History of the war in the Peninsula, and in the south of France from ... 1807 to ... 1814

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Page 501 - ... of his actions. He maintained the right with a vehemence bordering upon fierceness, and every important transaction in which he was engaged increased his reputation for talent, and confirmed his character as a stern enemy to vice, a steadfast friend to merit, a just and faithful servant of his country. The honest loved him, the dishonest feared him; for while he lived he did not shun, but scorned and spurned the base, and, with characteristic propriety, they spurned at him when he was dead.
Page xliii - The French army shall carry with it all its equipments, and all that is comprehended under the name of property of the army...
Page 501 - Opposing sound military views to the foolish projects so insolently thrust upon him by the ambassador, he conducted his long and arduous retreat with sagacity, intelligence, and fortitude ; no insult disturbed, no falsehood deceived him, no remonstrance shook his determination; fortune frowned without subduing his constancy ; death struck, but the spirit of the man remained unbroken when his shattered body scarcely...
Page xliv - France shall have disembarked it in the harbours specified, or in any other of the ports of France to which stress of weather may force them, every facility shall be given them to return to England without delay ; and security against capture until their arrival in a friendly port. ART.
Page 38 - ... This universal, and nearly simultaneous effort of the Spanish people was beheld by the rest of Europe with astonishment and admiration ; astonishment at the energy thus suddenly put forth by a nation hitherto deemed unnerved and debased ; admiration at the devoted courage of an act, which, seen at a distance and its odious parts unknown, appeared with all the ideal beauty of Numantian patriotism. In England the enthusiasm was unbounded ; dazzled at first with the splendour of such an agreeable,...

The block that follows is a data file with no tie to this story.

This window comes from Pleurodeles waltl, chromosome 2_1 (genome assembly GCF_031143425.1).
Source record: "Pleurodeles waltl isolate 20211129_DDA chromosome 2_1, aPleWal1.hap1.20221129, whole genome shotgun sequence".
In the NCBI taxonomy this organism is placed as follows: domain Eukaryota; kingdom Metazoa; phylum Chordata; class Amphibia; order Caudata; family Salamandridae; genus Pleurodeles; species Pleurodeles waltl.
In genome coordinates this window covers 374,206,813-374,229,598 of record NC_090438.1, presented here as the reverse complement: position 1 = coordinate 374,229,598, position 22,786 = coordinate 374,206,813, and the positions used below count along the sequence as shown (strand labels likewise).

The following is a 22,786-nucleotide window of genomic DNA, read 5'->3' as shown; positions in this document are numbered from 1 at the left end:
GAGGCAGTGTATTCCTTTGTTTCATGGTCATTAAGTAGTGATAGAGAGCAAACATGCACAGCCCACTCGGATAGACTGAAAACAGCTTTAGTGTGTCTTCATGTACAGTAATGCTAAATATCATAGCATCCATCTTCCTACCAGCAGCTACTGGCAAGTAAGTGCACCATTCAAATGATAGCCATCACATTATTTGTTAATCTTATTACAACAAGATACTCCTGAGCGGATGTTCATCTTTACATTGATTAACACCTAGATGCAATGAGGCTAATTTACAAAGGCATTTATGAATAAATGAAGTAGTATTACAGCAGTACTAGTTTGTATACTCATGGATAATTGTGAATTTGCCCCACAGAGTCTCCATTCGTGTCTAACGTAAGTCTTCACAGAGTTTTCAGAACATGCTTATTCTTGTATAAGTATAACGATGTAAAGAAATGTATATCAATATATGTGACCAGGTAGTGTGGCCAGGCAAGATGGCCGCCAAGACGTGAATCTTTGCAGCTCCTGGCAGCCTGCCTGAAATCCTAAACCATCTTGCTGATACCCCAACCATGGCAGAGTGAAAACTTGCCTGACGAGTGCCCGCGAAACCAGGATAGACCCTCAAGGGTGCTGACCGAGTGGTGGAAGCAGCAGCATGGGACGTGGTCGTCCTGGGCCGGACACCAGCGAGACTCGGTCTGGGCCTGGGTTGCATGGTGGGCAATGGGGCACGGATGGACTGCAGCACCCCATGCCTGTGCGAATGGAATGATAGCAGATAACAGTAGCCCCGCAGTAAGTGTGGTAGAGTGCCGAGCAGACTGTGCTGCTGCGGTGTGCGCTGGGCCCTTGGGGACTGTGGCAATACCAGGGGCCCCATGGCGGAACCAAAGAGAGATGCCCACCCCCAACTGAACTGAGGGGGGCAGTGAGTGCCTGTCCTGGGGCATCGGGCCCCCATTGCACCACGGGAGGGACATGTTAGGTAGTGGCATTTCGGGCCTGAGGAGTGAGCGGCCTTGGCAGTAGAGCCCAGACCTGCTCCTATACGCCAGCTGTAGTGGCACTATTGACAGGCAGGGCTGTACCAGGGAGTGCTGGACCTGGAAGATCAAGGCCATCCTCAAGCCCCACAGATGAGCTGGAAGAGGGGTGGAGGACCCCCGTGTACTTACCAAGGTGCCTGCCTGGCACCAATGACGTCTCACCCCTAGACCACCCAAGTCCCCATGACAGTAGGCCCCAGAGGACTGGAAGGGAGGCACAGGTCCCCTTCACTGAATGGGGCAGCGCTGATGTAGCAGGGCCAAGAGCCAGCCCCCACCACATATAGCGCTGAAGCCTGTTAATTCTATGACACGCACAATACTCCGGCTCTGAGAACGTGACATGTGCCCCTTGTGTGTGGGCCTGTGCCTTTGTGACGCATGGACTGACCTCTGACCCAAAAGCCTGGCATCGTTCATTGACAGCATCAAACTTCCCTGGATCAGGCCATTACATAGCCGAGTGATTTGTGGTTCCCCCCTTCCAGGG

Page xliv - XV. From the date of the ratification of the present convention, all arrears of contributions, requisitions, or claims whatever, of the French government, against...
Page 497 - ... broken, and bared of flesh, and the muscles of the breast torn into long strips, which were interlaced by their recoil from the dragging of the shot. As the soldiers placed him in a blanket his sword got entangled, and the hilt entered the wound. Captain Hardinge, a staff officer, who was near, attempted to take it off, but the dying man stopped him, saying, " It is as " well as it is. I had rather it should go out of the field with "me.
Page 38 - Dilatory and improvident, the individual as well as the mass, all possess an absurd confidence that every thing is practicable which their heated imaginations suggest; once excited, they can see no difficulty in the execution of a project, and the obstacles they encounter are attributed to treachery ; hence the sudden murder of so many virtuous men at the commencement of this commotion.
Page xliii - ... may judge it unnecessary to embark. In like manner, all individuals of the army shall be at liberty to dispose of their private property of every description, with full security hereafter for the purchasers.
Page xlii - The French army shall carry with it all its artillery, of French calibre, with the horses belonging to it, and the tumbrils supplied with sixty rounds per gun. All other artillery, arms, and ammunition, as also the military and naval arsenals...

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